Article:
Ripple can be used by both individuals and financial institutions. For individuals, it works like other cryptocurrencies – you can invest in it or use it to make payments. For banks, Ripple’s usefulness lies in its payment infrastructure technology. Let’s take a closer look at how the platform plays out in these two scenarios. 

For Individuals

As mentioned above, you can invest in Ripple (XRP) or use it for payments – just as you would with any other crypto. For this, you will need a digital wallet that supports XRP. There is a good review of XRP wallets on this page. Secondly, you need to identify a reliable exchange from where you can buy XRP; Bitstamp, Kraken, and GateHub are good options. Most of the exchanges offer XRP/USD, XRP/EUR, and XRP/BTC exchange pairs. Also, most of them will deposit the purchased XRP on your account on that website. Always ensure you move the funds to your private wallet soonest possible. 

For Banks/ Financial Institutions 

Ripple was developed with banks and other financial institutions in mind. The aim was to make cross-border fund transfers fast, cheap, and transparent, which banks have been unable to achieve for decades. 

Ever since, banks have been using SWIFT, an interbank telecommunication system, to send money across borders. SWIFT is expensive. Also, its transfers take about 1-4 business days to reflect. People seeking to make cross-border remittances have had to endure this reality for the last four decades. However, things are changing. Several major banks have seen the light and are now using Ripple’s messaging system to achieve the same function as SWIFT, but faster, more cheaply, and transparently. 

Just like SWIFT, Ripple’s payment infrastructure does not hold any funds – it is simply a messaging system. This means that banks do not have to overhaul the entire remittance process when adopting Ripple, and thus, the switch to Ripple should be swift (no pun intended).

Having cheap, instantaneous cross-border transfers is everyone’s wish, but until all banks adopt Ripple’s platform, such transfers will have to stay on the wishlist. 

Ripple’s Pros 

  • Fast transactions – Transactions on Ripple are among the fastest among cryptocurrency networks. Within 3-5 seconds, the transfer of funds from person A to person B can be complete.
  • Supported by a reliable technical team – Ripple is supported by a team of world-class engineers because the company can afford them.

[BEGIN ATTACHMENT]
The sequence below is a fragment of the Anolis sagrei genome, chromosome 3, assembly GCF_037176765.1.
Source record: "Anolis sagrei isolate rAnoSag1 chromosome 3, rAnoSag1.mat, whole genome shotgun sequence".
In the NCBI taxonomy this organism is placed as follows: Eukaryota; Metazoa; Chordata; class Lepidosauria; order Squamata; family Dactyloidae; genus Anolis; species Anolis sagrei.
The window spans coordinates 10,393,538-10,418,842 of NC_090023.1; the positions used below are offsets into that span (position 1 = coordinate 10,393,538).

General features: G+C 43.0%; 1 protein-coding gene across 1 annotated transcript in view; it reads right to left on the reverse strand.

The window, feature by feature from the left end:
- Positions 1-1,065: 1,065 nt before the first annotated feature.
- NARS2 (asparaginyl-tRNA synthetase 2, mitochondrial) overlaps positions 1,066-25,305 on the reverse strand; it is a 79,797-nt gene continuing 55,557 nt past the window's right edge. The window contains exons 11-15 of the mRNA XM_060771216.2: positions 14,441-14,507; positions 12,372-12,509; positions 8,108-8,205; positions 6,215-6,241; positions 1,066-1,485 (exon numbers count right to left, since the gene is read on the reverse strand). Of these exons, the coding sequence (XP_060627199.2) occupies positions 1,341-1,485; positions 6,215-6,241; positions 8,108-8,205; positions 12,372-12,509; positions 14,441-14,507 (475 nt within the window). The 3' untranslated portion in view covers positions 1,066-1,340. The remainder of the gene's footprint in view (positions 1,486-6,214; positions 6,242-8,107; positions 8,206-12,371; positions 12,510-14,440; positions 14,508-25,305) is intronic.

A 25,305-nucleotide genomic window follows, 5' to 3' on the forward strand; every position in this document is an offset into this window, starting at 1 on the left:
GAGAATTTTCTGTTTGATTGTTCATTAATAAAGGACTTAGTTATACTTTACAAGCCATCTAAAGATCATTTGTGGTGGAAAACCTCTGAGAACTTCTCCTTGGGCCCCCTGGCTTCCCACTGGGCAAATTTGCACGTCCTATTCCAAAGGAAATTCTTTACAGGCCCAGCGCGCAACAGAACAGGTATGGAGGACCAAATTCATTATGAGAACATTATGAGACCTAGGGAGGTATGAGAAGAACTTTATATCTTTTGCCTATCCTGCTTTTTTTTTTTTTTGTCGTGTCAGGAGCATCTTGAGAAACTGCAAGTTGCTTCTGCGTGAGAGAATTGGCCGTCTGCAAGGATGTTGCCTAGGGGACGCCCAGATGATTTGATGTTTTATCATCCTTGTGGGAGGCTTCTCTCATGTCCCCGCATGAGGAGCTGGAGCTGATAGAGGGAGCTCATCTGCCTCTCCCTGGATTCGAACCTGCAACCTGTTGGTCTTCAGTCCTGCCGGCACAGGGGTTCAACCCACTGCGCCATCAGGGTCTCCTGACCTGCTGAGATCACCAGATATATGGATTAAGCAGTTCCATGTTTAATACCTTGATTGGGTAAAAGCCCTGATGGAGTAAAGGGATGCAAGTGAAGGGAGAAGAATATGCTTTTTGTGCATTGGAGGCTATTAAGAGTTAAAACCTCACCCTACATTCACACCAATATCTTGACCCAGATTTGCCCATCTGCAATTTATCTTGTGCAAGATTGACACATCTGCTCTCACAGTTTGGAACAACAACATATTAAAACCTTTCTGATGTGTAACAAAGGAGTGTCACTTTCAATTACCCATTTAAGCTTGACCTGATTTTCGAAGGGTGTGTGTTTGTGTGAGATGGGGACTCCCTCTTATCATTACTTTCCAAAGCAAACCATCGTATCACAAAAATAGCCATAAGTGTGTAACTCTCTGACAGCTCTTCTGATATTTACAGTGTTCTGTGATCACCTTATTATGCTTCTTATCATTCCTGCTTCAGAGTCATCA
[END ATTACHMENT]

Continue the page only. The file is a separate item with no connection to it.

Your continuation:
• Reliability – The platform has been tested by some of the world’s largest banks, meaning it is a reliable solution.
  • Low cost – Transaction fees on Ripple are very competitive.

Ripple’s Cons

  • Centralized – Ripple Labs owns 55% of the total coins in the network, which makes it too powerful. Decentralized governance is one of the characteristics that have made cryptocurrencies attractive. 
  • Focus on banks/ financial institutions – Ripple was largely designed to benefit banks and financial institutions. Individuals might be unable to leverage the platform’s full range of capabilities. 

Closing Remarks

Ripple is an original, fresh, and unique solution to the age-old problem of cross-border money transfers and, as a digital currency, an alternative to Bitcoin. We have seen that the crypto network is primarily focused on financial institutions. However, you can still use XRP to make payments or invest in it. So, if you are a crypto enthusiast, XRP is a good alternative to other altcoins. 

For financial institutions, Ripple introduces speed, low-costs, and transparency in international money transfers. Many of the world’s largest banks have already tested its payment infrastructure – giving it the seal of approval that other financial institutions can rely on. Ripple promises faster and cheaper money transfers. However, we might have to wait for long as banks consider its adoption. Until then, we will have to endure the slow and costly SWIFT transfers.


By Edith M.

Edith is an investment writer, trader, and personal finance coach specializing in investments advice around the fintech niche. Her fields of expertise include stocks, commodities, forex, indices, bonds, and cryptocurrency investments.